There’s a sly undercurrent of humor native to Takashi Miike’s films. It’s a dark humor often laced with gore and entrails, and it tends to at least soften his particular brand of cruelty, which runs from the subtle to the outright shocking. His 100th feature film, Blade of the Immortal, is rife with this kind of ying-yang pairing, featuring a story just as outlandish as its visuals.
Once again, Miike sprays us with a bombast of blood and dismemberment, an easy feat when the film’s main character is rendered immortal in the early goings. However, it’s not a constant bombardment, with some confrontations being largely tame, considering his track record. Blade of the Immortal finds Miike picking his spots well, with his brutality supporting the story rather than it becoming the story.
But a violent tale it is. After all, it’s kind of hard to be safe in a world of feudal Japan where roving gangsters slash their enemies apart on a whim and without compunction. Kagehisa Anotsu (Sōta Fukushi) and his followers, the Ittō-ryū are the impassive, dispassionate army seeking to join the government as enforcers and security personnel. To this end, they’re systematically eliminating the students and masters of every fighting school in their path, leaving no witnesses or family members alive.
Except for one: Rin (Hana Sugisaki), the teenage daughter of the latest master to fall under Anotsu’s blade. As stories of this ilk go, attempts at avenging murdered family members aren’t just flights of fancy; they are mandatory, and who better to help Rin than an immortal assassin? We meet Manji (Takuya Kimura) just after the film’s opening logos, thrust into caring for his sister Machi (Sugisaki in a dual role) after her mind takes a walk off the deep end. Not only is he tasked with this, he’s on the run with a price on his head; he can’t do both, which is made painfully clear in the first minutes.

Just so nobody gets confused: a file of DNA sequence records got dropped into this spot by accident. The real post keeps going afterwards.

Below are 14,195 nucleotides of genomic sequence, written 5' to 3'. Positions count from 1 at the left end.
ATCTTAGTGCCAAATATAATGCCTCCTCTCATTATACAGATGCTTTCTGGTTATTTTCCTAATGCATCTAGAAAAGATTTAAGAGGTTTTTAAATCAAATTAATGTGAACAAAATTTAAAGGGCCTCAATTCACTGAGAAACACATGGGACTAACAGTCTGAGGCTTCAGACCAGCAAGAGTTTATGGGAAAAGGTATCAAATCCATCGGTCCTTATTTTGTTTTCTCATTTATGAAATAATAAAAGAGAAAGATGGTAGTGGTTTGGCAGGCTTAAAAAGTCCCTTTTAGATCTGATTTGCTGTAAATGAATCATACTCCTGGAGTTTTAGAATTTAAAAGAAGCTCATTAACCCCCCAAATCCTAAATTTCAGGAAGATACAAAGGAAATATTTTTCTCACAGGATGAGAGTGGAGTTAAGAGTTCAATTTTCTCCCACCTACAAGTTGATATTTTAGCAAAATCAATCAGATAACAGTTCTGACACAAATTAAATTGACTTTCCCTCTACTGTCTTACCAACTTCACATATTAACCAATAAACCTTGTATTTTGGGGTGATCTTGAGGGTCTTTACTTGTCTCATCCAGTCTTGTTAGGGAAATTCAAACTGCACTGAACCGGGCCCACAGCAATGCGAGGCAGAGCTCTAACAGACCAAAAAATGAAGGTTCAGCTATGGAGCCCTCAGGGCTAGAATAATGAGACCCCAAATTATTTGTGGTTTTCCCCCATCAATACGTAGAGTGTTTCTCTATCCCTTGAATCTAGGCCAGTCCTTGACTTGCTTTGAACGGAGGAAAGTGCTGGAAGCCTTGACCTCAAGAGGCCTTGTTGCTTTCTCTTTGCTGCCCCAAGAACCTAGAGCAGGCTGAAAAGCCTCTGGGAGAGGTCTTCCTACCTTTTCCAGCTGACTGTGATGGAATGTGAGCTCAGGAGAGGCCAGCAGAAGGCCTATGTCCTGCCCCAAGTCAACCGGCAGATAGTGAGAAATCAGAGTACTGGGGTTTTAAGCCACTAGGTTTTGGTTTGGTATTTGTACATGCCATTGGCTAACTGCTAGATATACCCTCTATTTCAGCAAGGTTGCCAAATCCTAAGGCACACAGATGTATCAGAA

Adding to the pain is the mysterious white witch Yaobikuni (Yôko Yamamoto), who takes the opportunity to give a dying Manji a shot at immortality by dropping mystical bloodworms into his body. So when Rin seeks this scarred and limping mercenary to exact vengeance, he’s a beaten, solitary man who lives with the guilt of losing his sister and the actions leading to the turning point of his life. As you’d expect, the trail Manji takes to find Anotsu takes many twists and turns, with all manner of characters – honorable, unsavory, and otherwise – dotting the path. Often with their own blood.
Miike’s energetic, yet pensive take on the masterless samurai tale is an exciting tale of consequences. There are no actions without reactions, and the payback’s a hell of a thing. Manji wears this toll like an anchor around his neck; living with what he’s seen and done is, in itself, a struggle which belabors every step he takes. Sure, the cast of thousands fritters in and out of his purview like dancers in a ballet, but our focus is on how he sees his redemption in carrying out Rin’s quest for revenge.
The world Miike sets up for us is sparse and threadbare. Toshiyuki Matsumiya’s production design doesn’t speak of opulence or generosity; save for one set piece, most of what we see are functional structures, just like the people inhabiting these spaces. Each member of the Ittō-ryū brings their own skill or cross to bear, be it fanatical madness or a weary heart, not only giving Manji different fighting styles to combat, but interesting considerations to chew on before swords clash and the arterial blood goes gushing.
Grounding the film with believable inner conflict is Takuya Kimura, who imbues Manji with an exhausted soul, but with daggers in his eyes. He’s written as someone who – through his immortality – can get the job done, but that doesn’t mean he likes doing it. Even when Rin first approaches him, he tries to send her away and disgust her, but what good would this movie be if he said no outright? Of course he’s going to show what he’s capable of doing, even if limbs have to roll because of it. And when Miike gets down to doing what he does best – thrilling fight scenes and curiously intimate interpersonal exchanges – that’s when you’ll find Blade of the Immortal firing on all thrusters.
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Blade of the Immortal, Hana Sugisaki, Hiroaki Samura, Magnet Releasing, manga adaptation, Movie Review, Nobuyasu Kita, Sōta Fukushi, Takashi Miike, Takuya Kimura, Tetsuya Oishi, Warner Bros. Pictures, Yôko Yamamoto